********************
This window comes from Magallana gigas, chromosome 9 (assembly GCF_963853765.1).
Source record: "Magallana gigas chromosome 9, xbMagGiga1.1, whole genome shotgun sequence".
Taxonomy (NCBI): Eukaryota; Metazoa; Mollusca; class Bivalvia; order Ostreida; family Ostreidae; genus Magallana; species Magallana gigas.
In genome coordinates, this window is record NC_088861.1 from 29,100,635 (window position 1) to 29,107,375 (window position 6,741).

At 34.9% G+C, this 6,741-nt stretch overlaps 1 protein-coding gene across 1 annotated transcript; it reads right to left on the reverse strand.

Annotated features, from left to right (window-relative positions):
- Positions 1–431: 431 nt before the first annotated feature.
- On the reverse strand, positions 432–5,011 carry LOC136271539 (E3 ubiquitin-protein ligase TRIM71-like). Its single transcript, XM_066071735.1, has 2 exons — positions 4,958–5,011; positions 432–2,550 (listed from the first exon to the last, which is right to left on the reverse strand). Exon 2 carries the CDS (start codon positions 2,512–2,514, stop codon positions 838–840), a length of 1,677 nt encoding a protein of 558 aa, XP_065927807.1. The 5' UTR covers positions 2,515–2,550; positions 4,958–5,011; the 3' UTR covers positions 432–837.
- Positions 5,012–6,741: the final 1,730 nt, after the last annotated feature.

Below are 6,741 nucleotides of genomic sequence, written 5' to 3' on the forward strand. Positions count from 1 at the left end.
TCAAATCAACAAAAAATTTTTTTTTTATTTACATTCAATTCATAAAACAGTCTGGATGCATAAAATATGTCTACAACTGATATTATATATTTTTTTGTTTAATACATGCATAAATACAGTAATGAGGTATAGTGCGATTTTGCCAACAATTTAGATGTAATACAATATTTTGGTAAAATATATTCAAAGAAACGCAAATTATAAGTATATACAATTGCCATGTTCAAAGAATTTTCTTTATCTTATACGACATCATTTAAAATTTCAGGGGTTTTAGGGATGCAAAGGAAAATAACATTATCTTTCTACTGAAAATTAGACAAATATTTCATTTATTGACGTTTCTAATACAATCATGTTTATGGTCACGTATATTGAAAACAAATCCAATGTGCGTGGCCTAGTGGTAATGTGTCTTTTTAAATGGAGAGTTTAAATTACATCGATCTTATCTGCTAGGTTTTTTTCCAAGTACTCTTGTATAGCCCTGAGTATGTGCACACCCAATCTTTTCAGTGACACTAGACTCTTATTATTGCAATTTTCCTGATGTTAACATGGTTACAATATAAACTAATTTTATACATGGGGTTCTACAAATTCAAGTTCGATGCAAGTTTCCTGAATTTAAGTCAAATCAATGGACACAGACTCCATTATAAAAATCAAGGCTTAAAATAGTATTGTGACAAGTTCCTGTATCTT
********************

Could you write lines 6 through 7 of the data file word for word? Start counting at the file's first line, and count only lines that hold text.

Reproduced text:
Annotated features, from left to right (window-relative positions):
- Positions 1–431: 431 nt before the first annotated feature.